I’m New and You Should Trust Me

When new leaders take over, there is a period of exploration that occurs between the leader and his or her staff.  Both form impressions of each other that impacts the nature and results of the new relationship.  This process typically occurs in any new interaction.  As human beings, we tend to form quick initial opinions that help us identify the risk or compatibility associated with new people.  Think how often we hear someone talk about he or she “seems like a nice person.”  In the most basic sense, this instinct must go back to early times when we had to make quick decisions over if we should interact, fight, or flee when we encountered someone new.  Once we form this initial impression, we start to observe and look for more behavioral clues to form perceptions.  By observing another, we can identify habits, traits, repetitive actions, and regular behaviors.   A specific opinion may change as a result of these more detailed observations or initial thoughts may be reinforced.

A new leader operates in this human dynamic.  Both leaders and employees form initial impressions and then begin the process of validating that perception.  However, a leader undergoes a double process.  By taking on a new leadership position, the leader is evaluated as a new member of the group and the one with responsibility for the group.  In other words, members of a group determine if they are willing to accept the new leader as a group member as well as their leader.  What characteristics does a new leader need to have to improve the chance of acceptance as a leader?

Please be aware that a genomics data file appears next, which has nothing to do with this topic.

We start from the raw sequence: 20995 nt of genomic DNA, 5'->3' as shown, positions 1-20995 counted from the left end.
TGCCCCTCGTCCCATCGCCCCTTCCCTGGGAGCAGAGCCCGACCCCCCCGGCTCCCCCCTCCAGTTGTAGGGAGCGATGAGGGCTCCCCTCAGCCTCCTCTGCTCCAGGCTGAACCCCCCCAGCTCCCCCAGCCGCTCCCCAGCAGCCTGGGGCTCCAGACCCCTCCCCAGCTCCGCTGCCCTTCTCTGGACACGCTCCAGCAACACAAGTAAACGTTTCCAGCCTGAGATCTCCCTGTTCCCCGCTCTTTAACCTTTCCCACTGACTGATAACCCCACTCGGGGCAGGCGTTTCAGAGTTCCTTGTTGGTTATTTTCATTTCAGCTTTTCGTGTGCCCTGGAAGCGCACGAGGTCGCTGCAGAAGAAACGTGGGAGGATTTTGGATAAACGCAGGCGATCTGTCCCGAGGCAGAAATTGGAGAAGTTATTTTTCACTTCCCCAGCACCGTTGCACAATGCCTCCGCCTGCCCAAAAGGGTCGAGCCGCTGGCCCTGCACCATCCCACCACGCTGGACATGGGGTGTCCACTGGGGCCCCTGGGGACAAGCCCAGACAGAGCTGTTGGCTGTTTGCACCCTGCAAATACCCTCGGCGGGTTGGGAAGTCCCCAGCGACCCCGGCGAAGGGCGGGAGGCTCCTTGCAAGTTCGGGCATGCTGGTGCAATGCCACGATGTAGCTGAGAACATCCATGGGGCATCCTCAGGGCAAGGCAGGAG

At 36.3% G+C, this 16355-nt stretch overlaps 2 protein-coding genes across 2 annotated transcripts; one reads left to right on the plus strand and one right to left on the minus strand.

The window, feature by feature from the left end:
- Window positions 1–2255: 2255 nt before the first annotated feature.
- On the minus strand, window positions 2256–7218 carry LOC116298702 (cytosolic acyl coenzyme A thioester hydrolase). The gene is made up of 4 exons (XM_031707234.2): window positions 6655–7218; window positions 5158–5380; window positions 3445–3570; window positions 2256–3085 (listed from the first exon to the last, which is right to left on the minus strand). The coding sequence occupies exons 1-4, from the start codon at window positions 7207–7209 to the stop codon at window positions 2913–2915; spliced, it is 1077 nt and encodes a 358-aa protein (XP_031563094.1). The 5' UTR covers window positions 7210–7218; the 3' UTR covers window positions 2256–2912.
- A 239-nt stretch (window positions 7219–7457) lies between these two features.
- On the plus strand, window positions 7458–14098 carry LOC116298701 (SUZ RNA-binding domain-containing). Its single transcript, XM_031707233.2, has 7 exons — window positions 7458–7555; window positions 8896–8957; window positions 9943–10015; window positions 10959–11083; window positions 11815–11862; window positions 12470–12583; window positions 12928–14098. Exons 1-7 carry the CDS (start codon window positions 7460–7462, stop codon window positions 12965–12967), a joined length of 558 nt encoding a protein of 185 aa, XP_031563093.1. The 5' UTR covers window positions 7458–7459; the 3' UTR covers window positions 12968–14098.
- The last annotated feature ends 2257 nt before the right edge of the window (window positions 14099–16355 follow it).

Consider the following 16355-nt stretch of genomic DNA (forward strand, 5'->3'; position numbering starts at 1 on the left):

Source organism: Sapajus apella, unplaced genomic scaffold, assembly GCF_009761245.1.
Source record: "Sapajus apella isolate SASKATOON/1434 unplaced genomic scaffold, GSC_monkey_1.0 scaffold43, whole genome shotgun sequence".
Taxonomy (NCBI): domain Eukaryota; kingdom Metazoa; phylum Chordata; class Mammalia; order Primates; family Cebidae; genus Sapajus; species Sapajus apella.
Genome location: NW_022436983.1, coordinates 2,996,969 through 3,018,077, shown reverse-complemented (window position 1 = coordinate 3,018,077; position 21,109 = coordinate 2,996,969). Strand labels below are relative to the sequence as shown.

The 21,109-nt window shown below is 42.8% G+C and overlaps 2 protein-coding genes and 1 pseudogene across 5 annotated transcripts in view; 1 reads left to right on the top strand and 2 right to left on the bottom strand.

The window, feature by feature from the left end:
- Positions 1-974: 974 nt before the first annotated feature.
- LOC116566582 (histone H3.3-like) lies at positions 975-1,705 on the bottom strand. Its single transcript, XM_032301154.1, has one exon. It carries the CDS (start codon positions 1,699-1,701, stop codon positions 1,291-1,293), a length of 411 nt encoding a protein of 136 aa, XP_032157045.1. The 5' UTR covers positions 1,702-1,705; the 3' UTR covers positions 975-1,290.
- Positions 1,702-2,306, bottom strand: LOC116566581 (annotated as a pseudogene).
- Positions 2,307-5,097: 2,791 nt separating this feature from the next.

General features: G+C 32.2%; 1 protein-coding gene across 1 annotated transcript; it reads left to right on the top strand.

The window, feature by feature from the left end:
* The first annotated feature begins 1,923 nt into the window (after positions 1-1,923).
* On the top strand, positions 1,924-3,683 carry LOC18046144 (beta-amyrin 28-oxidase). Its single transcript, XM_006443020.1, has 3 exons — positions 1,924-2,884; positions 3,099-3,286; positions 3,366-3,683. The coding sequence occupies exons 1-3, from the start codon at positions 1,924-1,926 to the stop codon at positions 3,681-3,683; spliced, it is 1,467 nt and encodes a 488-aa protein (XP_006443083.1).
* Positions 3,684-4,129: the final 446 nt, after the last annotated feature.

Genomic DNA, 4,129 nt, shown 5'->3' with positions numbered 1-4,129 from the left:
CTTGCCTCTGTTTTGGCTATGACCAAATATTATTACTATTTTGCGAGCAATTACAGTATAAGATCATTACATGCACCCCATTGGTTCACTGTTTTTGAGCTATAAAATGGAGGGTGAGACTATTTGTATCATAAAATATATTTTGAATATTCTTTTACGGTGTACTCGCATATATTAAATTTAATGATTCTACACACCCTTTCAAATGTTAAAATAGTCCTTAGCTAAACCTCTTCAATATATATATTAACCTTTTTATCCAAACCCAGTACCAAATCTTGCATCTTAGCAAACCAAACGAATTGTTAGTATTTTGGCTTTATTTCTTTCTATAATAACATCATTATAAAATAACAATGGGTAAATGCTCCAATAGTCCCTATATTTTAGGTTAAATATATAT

• Trust – Employees must trust their leader for the leader to be successful.  Trust is the foundation of any relationship and a workplace without trust will breed conflict, uncertainty, and a lack of productivity.
  • Confidence – Employees must feel that the leader is decisive and confident in the direction that he or she is leading.  If employees sense that that the leader is unsure, then the influence of the leader is significantly diminished.
  • Caring – Employees want to know that their interest factors into the decision-making of the leader.  An employee’s goals and well-being must be one of the priorities of the leader if he or she is going to maintain engagement.
  • Positive Thinking- Employees want to follow someone that is positive.  If the leader constantly complains or places blame, employees assume that the leader cannot be satisfied.

What are some simple things that a new can do to increase acceptance?

  • Create a Positive Image – It is important that a leader be viewed as a positive individual and force in the workplace.  No one wants to work for Chicken Little.  Most employees want to be inspired and motivated instead of told all the things that are wrong.  This is not to say that there are not many controllable and uncontrollable challenges that create negative feelings in the on a routine basis.  However, a strong leader mitigates the impact of these challenges and ensures that employees are sufficient insulated from negativism.
  • Build Trust – Trust is a complex combination of perception and reality.  Our views of the actions, motives, and thoughts of a leader typically tie into the perceived level of trust.  A leader needs to actually build trust. By being honest, showing respect, and developing relationships, a leader can build trust among his or her direct reports.
  • Build Confidence – Employees need emotional and operational support to produce high quality results and feel engaged.  It is important to build the confidence of your team by making other people feel important.  By listening, encouraging, and developing your employees, confidence will grow.
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